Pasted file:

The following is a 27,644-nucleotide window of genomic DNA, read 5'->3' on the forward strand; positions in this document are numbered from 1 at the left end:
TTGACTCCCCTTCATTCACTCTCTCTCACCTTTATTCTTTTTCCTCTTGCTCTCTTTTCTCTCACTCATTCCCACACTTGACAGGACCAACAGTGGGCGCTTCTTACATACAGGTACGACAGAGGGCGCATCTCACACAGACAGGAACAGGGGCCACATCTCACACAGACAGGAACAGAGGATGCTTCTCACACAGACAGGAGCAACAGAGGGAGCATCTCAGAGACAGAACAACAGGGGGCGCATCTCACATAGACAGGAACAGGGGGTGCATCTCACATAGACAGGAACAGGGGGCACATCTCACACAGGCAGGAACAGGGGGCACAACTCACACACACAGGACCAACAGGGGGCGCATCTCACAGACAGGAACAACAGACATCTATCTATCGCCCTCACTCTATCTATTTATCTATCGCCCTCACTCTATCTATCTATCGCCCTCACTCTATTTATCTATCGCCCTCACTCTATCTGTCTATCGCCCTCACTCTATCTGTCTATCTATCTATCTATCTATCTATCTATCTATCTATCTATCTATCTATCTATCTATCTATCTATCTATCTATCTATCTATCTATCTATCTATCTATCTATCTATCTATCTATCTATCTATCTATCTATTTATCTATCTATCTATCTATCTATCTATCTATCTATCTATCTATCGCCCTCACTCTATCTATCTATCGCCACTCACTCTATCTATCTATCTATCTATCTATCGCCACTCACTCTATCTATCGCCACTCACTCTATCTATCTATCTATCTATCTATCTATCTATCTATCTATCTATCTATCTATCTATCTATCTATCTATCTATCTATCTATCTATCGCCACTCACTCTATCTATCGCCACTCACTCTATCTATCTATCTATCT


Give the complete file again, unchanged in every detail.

The following is a 27,644-nucleotide window of genomic DNA, read 5'->3' on the forward strand; positions in this document are numbered from 1 at the left end:
TTGACTCCCCTTCATTCACTCTCTCTCACCTTTATTCTTTTTCCTCTTGCTCTCTTTTCTCTCACTCATTCCCACACTTGACAGGACCAACAGTGGGCGCTTCTTACATACAGGTACGACAGAGGGCGCATCTCACACAGACAGGAACAGGGGCCACATCTCACACAGACAGGAACAGAGGATGCTTCTCACACAGACAGGAGCAACAGAGGGAGCATCTCAGAGACAGAACAACAGGGGGCGCATCTCACATAGACAGGAACAGGGGGTGCATCTCACATAGACAGGAACAGGGGGCACATCTCACACAGGCAGGAACAGGGGGCACAACTCACACACACAGGACCAACAGGGGGCGCATCTCACAGACAGGAACAACAGACATCTATCTATCGCCCTCACTCTATCTATTTATCTATCGCCCTCACTCTATCTATCTATCGCCCTCACTCTATTTATCTATCGCCCTCACTCTATCTGTCTATCGCCCTCACTCTATCTGTCTATCTATCTATCTATCTATCTATCTATCTATCTATCTATCTATCTATCTATCTATCTATCTATCTATCTATCTATCTATCTATCTATCTATCTATCTATCTATCTATCTATCTATCTATCTATCTATTTATCTATCTATCTATCTATCTATCTATCTATCTATCTATCTATCGCCCTCACTCTATCTATCTATCGCCACTCACTCTATCTATCTATCTATCTATCTATCGCCACTCACTCTATCTATCGCCACTCACTCTATCTATCTATCTATCTATCTATCTATCTATCTATCTATCTATCTATCTATCTATCTATCTATCTATCTATCTATCTATCTATCGCCACTCACTCTATCTATCGCCACTCACTCTATCTATCTATCTATCT